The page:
In writing, a clichéd expression is a well-used phrase or opinion that betrays a lack of original thought. How can writing be amusing and punchy and avoid being clichéd?

Clichés are part of figurative language (see link). They use words in a way that deviates from accepted definitions or literal language. Figurative language is an important part of writing. It conveys complicated meanings or powerfully heightens an effect better than literal language.

Being able to use abstract thought is part of what is great about being human, as figurative language is what makes stories amusing, absorbing and inspirational. Giving original ideas you curate, context with something known to the reader is a powerful way of conveying meaning. Using figurative language is an important part of the evolution of our language and celebrates what it is to be human.

Calling to touch base

Cliches are not encouraged because they can make writing meaningless. There are phrases such as “Calling to touch base” (see Examples) that have been so popular they are now as annoying as repeated advertising. Writers should avoid being clichéd when they curate original ideas and not produce populist propaganda, or regurgitate old ideas and phrases. But does this mean we should exclude all cliches? Could some cliches be punchy and highlight important cultural issues. Is excluding all cliches like not eating something delicious, because it has white rice and too much white rice can give you bowel cancer?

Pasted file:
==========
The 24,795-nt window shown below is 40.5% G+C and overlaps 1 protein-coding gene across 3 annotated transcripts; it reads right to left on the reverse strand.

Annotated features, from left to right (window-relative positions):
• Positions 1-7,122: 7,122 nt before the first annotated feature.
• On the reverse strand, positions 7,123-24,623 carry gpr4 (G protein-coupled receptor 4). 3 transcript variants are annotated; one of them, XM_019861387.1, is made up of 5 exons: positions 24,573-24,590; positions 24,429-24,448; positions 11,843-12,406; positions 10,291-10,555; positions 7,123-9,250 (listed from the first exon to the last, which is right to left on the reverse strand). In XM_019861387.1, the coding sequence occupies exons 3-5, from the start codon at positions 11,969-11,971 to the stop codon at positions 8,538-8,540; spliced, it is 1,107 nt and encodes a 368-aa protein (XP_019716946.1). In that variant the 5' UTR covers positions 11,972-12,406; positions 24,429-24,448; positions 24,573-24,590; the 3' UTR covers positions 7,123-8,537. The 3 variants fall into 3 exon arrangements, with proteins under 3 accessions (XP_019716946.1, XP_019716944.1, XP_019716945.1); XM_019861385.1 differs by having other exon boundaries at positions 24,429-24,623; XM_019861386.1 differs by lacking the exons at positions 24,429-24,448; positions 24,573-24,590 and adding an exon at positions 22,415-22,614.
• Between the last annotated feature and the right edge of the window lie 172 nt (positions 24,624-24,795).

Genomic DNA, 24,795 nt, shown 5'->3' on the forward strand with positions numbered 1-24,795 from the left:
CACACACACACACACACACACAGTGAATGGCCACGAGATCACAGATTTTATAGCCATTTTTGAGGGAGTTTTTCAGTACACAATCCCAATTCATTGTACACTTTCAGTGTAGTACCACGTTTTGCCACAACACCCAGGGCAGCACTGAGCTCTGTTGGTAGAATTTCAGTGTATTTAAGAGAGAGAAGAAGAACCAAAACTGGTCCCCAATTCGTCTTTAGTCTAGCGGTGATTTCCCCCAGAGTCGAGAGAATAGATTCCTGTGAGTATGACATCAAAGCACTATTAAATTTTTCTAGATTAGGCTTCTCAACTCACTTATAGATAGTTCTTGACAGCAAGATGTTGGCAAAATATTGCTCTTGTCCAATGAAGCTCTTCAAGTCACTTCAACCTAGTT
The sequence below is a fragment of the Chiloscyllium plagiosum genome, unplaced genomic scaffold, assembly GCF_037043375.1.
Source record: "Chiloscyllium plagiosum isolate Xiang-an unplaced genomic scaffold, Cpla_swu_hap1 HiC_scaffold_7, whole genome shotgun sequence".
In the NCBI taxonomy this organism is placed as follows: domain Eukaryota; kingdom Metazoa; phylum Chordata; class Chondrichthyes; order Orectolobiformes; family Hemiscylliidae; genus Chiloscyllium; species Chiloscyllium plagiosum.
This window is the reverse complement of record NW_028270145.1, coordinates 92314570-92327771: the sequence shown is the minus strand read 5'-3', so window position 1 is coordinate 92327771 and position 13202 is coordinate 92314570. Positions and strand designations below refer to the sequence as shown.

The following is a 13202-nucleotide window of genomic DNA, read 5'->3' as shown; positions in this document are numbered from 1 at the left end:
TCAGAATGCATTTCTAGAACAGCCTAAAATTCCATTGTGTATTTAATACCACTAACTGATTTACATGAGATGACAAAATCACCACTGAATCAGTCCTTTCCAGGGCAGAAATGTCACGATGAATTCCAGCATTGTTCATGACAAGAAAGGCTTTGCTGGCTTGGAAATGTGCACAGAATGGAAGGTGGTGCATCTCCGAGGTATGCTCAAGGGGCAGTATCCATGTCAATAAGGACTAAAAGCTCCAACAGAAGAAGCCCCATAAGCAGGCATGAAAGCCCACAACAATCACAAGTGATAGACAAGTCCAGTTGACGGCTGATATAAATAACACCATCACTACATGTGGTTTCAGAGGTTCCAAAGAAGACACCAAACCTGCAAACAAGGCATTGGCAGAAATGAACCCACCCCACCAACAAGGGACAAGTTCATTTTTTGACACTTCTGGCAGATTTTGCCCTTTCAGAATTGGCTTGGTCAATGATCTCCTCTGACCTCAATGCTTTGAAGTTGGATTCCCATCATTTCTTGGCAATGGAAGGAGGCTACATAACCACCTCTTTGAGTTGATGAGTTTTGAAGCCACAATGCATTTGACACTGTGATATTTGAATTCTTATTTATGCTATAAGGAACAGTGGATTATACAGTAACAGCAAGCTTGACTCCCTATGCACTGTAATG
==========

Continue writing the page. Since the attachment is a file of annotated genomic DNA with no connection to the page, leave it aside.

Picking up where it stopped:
Whether or not calling something a cliche is hypocritical, it is a condemnation. This is difficult for writers, as which phrases are clichéd, are nebulous. To understand where they can be used,  it is best to think of then as falling on the continuum of figurative language. This includes metaphor, personification, oxymorons, paradoxes, hyperboles, allusions, idioms, and puns. All these phrase types can become clichéd.